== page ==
Natures Force And Creative Energy Are Lavished On Southeast's
Biggest Island, Where People Have Prospered For Millennia
Photo by Carla Tchalemian
Encounters with the natural world and human history never become routine up here. Rocky shorelines touched by clean, green depths, teeming ocean shallows and mountainsides that nurture deer and wildflowers, show that nature has put a lot of work into Prince of Wales Island. Plentiful fresh water provides fishers and paddlers alike with opportunities to enjoy streams and lakes. Artistic figures painstakingly gouged into rock hundreds of years ago and logging gear shutdown decades back testify to the human presence in this lush land. Here are hints of adventures you can enjoy.
Photo by Kathy Peavey
Kayak along our seashore and see ocean life up close-but stay clear of marine mammals: they're federally protected!
- Go on a salmon or halibut charter for a tug of excitement.
- Make a totem tour to see Northwest Coast Native art in Klawock, Hydaburg,Kasaan and Craig.
- Fly, boat or hike to a remote public-use cabin for unforgettable solitude; call the Craig or Thorne Bay ranger districts.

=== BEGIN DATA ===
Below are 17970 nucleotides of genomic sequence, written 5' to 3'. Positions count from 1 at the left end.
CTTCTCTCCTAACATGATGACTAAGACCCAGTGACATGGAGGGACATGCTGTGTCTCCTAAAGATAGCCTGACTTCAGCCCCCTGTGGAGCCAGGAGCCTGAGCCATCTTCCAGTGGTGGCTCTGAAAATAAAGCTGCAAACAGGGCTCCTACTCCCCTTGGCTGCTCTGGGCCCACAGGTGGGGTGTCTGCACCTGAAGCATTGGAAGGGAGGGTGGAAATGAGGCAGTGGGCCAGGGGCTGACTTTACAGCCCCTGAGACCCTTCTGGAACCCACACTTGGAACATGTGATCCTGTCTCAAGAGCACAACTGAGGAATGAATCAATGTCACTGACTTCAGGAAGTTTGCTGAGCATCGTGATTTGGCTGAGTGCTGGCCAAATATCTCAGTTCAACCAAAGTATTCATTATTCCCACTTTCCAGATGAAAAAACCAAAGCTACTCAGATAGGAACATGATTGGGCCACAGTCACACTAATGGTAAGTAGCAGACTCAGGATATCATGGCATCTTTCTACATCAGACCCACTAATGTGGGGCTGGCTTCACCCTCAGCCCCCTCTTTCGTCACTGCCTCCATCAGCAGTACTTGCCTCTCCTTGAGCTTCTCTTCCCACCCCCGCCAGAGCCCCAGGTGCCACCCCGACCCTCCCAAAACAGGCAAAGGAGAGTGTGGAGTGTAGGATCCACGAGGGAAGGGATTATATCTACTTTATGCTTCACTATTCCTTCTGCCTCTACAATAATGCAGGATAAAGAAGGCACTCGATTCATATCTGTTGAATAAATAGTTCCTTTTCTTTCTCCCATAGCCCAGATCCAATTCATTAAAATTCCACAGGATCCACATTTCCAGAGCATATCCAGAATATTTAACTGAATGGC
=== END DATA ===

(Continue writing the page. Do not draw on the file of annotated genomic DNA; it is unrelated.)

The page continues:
- Drive scenic Road 30 north out of Thorne Bay, along Clarence Strait, and picnic at Sandy Beach. Go to friendly Coffman Cove for great photos of peaks and forest.
- Have a cave day. Walk the Beaver Falls Karst landscape interpretive trail in old-growth forest, then follow a guide into El Captain Cave (Summer Only. Call Thorne Bay Ranger District at 907-828-3304 for reservations).
- If you're towing a boat, drive to the north end of the road at Labouchere Bay. Launch and motor to Point Baker and Port Protection, two friendly towns along Sumner Strait.
- See ancient Native Petroglyphs with local naturalist guide or visit the timber industry's massive left-behind machinery at Thorne Bay, Naukati and elsewhere.